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Database of Abstracts of Reviews of Effects (DARE): Quality-assessed Reviews [Internet]. York (UK): Centre for Reviews and Dissemination (UK); 1995-.

Database of Abstracts of Reviews of Effects (DARE): Quality-assessed Reviews [Internet].

Effect of aminoglycoside and beta-lactam combination therapy versus beta-lactam monotherapy on the emergence of antimicrobial resistance: a meta-analysis of randomized, controlled trials

IA Bliziotis, G Samonis, KZ Vardakas, S Chrysanthopoulou, and ME Falagas.

Review published: 2005.

Link to full article: [Journal publisher]

CRD summary

This review evaluated the effect of adding an aminoglycoside to β-lactam therapy on development of antimicrobial resistance among hospitalised, non-neutropenic patients with serious infections. The authors concluded that there was no protective effect for combination therapy. Limitations around the generalisability of this evidence and the robustness of the analysis mean these conclusions may not be entirely reliable.

Authors' objectives

To determine whether addition of an aminoglycoside to a β-lactam therapy regimen has an effect on the development of antimicrobial resistance among hospitalised, non-neutropenic patients with serious infections.

Searching

PubMed, Current Contents and Cochrane Central Register of Controlled Trials (CENTRAL) were searched for relevant English-language studies published after 1 January 1980. Search terms were reported, but the end date for searches was not. Reference lists of retrieved studies and review articles were examined to identify further relevant papers.

Study selection

Randomised controlled trials (RCTs) that compared β-lactam monotherapy with the combination of an aminoglycoside and a β-lactam for treatment of hospitalised adults were eligible for inclusion in the review. Eligible studies had to report emergence of resistance of bacterial isolates, effectiveness of therapy and mortality rate. Studies of patients with neutropenia and cystic fibrosis were excluded.

Patients in included trials had a range of serious infections, which included pneumonia, sepsis, peritonitis and cholangitis. β-lactam therapy agents included ceftazidime, imipenem, cefoperazone, imipenem/cilastatin, mezlocillin, piperacillin, ceftriaxone, cefotaxime, ampicillin, cefazolin, ticarcillin and carboxypenicillin. Aminoglycosides included gentamicin, netilmicin and tobramycin.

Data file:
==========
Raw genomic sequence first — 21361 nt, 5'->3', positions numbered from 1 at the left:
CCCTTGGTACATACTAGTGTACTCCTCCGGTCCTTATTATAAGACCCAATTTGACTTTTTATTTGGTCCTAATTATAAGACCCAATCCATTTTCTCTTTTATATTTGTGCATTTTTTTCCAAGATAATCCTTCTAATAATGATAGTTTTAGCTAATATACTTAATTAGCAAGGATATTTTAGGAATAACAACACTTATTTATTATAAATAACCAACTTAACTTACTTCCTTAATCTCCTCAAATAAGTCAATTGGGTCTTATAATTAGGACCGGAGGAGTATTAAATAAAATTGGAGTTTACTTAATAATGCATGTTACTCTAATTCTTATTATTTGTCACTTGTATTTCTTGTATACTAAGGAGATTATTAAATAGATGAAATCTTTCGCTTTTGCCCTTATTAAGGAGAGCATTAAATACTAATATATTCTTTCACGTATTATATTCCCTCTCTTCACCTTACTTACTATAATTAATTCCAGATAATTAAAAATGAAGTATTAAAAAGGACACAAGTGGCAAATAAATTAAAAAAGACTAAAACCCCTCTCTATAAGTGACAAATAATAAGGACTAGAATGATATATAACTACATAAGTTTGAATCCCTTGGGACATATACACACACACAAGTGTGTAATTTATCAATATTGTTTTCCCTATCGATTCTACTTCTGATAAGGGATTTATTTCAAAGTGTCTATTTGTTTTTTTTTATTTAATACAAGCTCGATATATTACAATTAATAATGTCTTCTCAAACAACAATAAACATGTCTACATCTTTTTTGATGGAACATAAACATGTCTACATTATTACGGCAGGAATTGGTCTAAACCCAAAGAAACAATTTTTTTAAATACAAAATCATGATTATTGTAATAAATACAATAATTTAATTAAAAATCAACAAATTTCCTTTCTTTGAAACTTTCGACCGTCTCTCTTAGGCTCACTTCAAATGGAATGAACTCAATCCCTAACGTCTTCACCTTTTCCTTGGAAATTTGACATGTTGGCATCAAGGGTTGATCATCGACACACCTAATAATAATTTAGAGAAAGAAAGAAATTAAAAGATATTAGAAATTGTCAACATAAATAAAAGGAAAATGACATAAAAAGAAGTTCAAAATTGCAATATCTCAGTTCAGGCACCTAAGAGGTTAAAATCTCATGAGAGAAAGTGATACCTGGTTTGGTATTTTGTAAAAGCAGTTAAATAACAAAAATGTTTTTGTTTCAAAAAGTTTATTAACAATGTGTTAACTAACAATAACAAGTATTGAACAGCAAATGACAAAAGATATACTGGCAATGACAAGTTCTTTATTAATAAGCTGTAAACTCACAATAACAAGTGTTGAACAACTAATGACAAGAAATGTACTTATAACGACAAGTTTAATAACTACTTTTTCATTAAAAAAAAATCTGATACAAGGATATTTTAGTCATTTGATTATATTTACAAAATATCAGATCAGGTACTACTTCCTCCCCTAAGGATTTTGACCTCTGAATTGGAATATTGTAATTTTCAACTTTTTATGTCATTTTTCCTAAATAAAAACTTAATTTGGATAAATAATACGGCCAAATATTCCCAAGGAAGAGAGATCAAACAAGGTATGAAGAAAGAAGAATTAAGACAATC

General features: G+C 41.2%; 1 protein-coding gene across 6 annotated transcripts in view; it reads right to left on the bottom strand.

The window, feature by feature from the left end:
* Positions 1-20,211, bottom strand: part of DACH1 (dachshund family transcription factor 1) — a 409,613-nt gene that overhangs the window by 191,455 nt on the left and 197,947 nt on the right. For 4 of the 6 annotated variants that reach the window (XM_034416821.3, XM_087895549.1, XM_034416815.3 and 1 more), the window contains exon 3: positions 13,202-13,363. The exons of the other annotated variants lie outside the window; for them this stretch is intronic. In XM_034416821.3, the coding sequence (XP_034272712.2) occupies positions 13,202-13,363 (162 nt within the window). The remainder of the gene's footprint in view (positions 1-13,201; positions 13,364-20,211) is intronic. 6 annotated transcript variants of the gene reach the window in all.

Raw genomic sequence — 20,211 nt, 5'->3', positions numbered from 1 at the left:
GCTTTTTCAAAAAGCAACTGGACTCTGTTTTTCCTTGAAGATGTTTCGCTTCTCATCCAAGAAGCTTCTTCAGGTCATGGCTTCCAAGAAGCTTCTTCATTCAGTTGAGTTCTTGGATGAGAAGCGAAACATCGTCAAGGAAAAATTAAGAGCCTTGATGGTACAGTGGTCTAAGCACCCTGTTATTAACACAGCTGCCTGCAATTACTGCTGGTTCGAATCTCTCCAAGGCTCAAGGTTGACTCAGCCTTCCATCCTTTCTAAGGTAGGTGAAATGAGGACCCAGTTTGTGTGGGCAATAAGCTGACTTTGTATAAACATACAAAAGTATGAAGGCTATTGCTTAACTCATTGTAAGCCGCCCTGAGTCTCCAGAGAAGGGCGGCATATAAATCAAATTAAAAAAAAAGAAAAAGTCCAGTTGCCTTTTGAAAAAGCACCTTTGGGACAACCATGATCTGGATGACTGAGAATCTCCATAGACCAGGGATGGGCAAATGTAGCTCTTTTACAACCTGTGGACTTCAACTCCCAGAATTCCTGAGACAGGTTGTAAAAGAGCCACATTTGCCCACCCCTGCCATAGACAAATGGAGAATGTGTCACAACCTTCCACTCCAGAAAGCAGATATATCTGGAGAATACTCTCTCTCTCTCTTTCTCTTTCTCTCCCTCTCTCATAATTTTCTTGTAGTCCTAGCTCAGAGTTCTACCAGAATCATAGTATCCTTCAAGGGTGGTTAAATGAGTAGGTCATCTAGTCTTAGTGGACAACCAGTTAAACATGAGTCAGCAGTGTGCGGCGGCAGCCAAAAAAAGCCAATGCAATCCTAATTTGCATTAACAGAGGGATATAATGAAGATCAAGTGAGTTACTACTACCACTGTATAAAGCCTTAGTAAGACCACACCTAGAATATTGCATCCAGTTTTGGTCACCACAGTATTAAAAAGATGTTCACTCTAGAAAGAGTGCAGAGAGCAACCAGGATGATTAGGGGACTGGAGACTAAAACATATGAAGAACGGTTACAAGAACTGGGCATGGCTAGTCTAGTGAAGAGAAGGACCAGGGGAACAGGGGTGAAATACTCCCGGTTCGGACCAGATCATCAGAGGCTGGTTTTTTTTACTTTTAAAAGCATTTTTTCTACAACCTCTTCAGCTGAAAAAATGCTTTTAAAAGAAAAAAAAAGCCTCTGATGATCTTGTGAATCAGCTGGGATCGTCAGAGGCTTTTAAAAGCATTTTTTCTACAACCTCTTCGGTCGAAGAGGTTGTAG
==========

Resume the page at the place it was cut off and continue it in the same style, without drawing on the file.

Two reviewers independently selected studies for inclusion in the review.

Assessment of study quality

The authors did not state that they assessed validity.

Data extraction

For the primary outcome of emergence of antimicrobial resistance, data were extracted on the proportion of patients in whom bacterial isolates became resistant to drugs administered to them during treatment or follow-up. Data were extracted on rates of superinfection, treatment failure (all-cause, due to emergence of resistance and due to superinfection) and mortality (all-cause and due to infection).

Two reviewers independently extracted data from the included studies. Any disagreements resolved by consensus.

Methods of synthesis

Pooled odds ratios (ORs) and 95% confidence intervals (CIs) were calculated using Mantel-Haenszel fixed-effect and DerSimonian and Laird random-effects models. Statistical heterogeneity was assessed using the Χ2 test. Publication bias was assessed using Egger's test. Results of the random-effects model were presented in the presence of statistical heterogeneity; otherwise, results of the fixed-effects model were reported.